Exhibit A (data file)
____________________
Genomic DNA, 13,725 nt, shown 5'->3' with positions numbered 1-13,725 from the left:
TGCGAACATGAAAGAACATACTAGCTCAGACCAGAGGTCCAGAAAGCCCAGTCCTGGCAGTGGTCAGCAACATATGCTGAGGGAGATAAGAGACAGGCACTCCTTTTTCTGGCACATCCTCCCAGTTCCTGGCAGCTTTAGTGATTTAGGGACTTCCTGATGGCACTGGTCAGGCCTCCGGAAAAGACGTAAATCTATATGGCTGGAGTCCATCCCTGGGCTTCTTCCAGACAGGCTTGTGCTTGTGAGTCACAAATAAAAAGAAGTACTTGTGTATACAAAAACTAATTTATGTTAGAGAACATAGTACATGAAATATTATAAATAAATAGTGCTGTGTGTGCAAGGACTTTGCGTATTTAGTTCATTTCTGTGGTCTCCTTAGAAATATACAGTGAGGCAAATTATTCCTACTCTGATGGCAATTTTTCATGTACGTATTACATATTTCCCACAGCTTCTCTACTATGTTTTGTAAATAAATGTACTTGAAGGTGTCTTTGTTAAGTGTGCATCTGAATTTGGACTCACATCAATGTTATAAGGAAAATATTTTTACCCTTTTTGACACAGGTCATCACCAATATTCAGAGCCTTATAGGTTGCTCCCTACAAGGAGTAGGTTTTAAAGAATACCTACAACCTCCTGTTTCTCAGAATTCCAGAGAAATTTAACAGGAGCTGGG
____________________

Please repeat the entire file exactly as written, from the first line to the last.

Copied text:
Genomic DNA, 13,725 nt, shown 5'->3' with positions numbered 1-13,725 from the left:
TGCGAACATGAAAGAACATACTAGCTCAGACCAGAGGTCCAGAAAGCCCAGTCCTGGCAGTGGTCAGCAACATATGCTGAGGGAGATAAGAGACAGGCACTCCTTTTTCTGGCACATCCTCCCAGTTCCTGGCAGCTTTAGTGATTTAGGGACTTCCTGATGGCACTGGTCAGGCCTCCGGAAAAGACGTAAATCTATATGGCTGGAGTCCATCCCTGGGCTTCTTCCAGACAGGCTTGTGCTTGTGAGTCACAAATAAAAAGAAGTACTTGTGTATACAAAAACTAATTTATGTTAGAGAACATAGTACATGAAATATTATAAATAAATAGTGCTGTGTGTGCAAGGACTTTGCGTATTTAGTTCATTTCTGTGGTCTCCTTAGAAATATACAGTGAGGCAAATTATTCCTACTCTGATGGCAATTTTTCATGTACGTATTACATATTTCCCACAGCTTCTCTACTATGTTTTGTAAATAAATGTACTTGAAGGTGTCTTTGTTAAGTGTGCATCTGAATTTGGACTCACATCAATGTTATAAGGAAAATATTTTTACCCTTTTTGACACAGGTCATCACCAATATTCAGAGCCTTATAGGTTGCTCCCTACAAGGAGTAGGTTTTAAAGAATACCTACAACCTCCTGTTTCTCAGAATTCCAGAGAAATTTAACAGGAGCTGGG